Emily Austin

Managed File Transfer or Miscreants’ Favorite Target? An internet-wide study of MFT exposures

Managed file transfer (MFT) tools are a popular, user-friendly evolution of FTP, facilitating data sharing between and within organizations. In 2021, Businesswire reported projected growth of the MFT market to $2.4 billion by 2027, further emphasizing how organizations have come to rely on these tools. While companies of all sizes may have a need for user-friendly file sharing, MFT tools tend to be geared toward enterprise organizations in highly regulated industries (e.g., finance, healthcare).

As the tech industry provides software and tooling to facilitate work, we often inadvertently provide new targets for threat actors, and MFT is no exception. In the first half of 2023 alone, we’ve seen a series of high-profile attacks against file transfer software including GoAnywhere, Faspex, and MOVEit.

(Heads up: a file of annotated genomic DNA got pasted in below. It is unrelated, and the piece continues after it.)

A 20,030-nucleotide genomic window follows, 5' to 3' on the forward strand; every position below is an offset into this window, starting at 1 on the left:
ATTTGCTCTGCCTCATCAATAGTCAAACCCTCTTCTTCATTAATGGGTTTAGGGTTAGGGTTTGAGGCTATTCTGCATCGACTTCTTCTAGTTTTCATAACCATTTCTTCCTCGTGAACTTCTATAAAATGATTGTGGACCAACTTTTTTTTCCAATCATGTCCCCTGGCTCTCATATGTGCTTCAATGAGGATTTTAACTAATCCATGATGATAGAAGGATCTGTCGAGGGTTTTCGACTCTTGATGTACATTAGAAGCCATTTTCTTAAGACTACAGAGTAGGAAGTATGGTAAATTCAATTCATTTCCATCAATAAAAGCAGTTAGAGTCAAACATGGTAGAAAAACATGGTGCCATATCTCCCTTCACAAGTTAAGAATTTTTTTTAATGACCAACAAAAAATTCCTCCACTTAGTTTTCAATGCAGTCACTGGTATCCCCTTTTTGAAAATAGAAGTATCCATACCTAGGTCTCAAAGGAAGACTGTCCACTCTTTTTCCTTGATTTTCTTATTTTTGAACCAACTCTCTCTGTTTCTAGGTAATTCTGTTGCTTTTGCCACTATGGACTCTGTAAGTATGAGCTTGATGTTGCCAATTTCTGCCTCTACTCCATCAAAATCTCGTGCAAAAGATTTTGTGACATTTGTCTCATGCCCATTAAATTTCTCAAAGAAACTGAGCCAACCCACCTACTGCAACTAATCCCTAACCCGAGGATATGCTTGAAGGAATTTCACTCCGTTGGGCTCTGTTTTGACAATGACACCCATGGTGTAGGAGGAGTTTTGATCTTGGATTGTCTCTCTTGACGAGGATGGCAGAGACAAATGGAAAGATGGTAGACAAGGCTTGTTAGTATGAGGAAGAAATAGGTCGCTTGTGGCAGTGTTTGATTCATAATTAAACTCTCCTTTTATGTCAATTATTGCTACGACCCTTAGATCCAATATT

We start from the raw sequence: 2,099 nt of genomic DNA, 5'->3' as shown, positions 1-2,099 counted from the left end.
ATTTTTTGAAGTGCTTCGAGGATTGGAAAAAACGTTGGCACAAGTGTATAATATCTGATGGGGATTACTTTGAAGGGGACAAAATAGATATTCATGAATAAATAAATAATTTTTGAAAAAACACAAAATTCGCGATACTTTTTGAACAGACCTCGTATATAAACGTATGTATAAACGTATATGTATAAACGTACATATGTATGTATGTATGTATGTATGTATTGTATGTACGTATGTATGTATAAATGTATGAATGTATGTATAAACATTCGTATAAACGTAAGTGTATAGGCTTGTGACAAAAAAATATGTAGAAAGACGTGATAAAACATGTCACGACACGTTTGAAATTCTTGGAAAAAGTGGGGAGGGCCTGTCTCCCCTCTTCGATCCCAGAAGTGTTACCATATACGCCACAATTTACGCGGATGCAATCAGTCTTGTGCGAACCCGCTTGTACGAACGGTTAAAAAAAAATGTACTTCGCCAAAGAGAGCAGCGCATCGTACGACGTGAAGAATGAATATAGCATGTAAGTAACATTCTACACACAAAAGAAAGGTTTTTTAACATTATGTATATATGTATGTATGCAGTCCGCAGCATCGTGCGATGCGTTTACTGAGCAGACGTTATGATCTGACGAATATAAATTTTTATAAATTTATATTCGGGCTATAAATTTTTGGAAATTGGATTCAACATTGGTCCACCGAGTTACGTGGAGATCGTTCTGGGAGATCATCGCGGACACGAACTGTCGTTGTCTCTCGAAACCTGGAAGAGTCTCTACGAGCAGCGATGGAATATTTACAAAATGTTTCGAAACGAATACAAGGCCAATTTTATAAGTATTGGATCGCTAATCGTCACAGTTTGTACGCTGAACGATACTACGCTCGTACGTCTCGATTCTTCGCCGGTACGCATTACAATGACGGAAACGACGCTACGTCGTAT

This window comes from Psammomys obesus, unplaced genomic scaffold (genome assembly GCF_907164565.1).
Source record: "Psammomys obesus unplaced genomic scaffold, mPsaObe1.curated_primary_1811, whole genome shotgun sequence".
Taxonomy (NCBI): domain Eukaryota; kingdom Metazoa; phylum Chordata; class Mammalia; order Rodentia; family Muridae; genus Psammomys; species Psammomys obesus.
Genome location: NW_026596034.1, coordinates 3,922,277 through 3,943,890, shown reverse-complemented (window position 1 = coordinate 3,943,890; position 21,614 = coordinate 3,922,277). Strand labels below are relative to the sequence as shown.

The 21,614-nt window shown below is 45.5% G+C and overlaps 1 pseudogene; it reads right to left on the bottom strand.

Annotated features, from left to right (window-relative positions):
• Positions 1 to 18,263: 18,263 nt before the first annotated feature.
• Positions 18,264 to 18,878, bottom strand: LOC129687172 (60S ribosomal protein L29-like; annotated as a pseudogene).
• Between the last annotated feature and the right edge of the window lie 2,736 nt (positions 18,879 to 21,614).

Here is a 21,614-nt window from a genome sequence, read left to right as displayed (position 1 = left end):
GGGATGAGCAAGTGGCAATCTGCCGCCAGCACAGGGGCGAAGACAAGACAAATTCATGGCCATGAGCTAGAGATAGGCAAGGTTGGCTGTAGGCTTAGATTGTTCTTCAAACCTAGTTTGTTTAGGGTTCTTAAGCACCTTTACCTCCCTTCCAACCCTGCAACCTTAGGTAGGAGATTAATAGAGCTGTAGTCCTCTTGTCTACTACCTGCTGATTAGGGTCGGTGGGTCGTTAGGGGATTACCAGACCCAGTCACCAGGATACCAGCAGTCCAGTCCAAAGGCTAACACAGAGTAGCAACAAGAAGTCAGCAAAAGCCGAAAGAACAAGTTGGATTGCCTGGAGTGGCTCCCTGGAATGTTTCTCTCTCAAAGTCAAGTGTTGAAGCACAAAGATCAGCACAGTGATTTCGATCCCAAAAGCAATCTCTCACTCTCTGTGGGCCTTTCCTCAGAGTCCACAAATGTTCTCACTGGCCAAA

In this talk, we’ll begin by exploring a timeline of attacks against file transfer software. We’ll discuss the Clop ransomware and extortion group, along with their attacks against tools like GoAnywhere and MOVEit. Specifically, we’ll examine exposure of these tools prior to and during the attack time frame, along with a look at affected industries and networks.

We’ll then examine the state of additional file transfer tool exposures across the internet to better understand potential impact of attacks against such tools. The recent string of attacks against this category of software, combined with how widespread they are across the internet, suggests that we may see more attacks of this kind in the near future. In closing, we’ll discuss implications of the rise of MFT software for companies and consumers.

Emily leads the security research team at Censys, where she and her team study security threats and other interesting internet phenomena. Previously, she was a security engineer focused on threat hunting, detection, and incident response. She is interested in the application of data science and analytics techniques to problems in security, and in the past has worked on projects related to anti-abuse, fraud, and malicious web app traffic detection.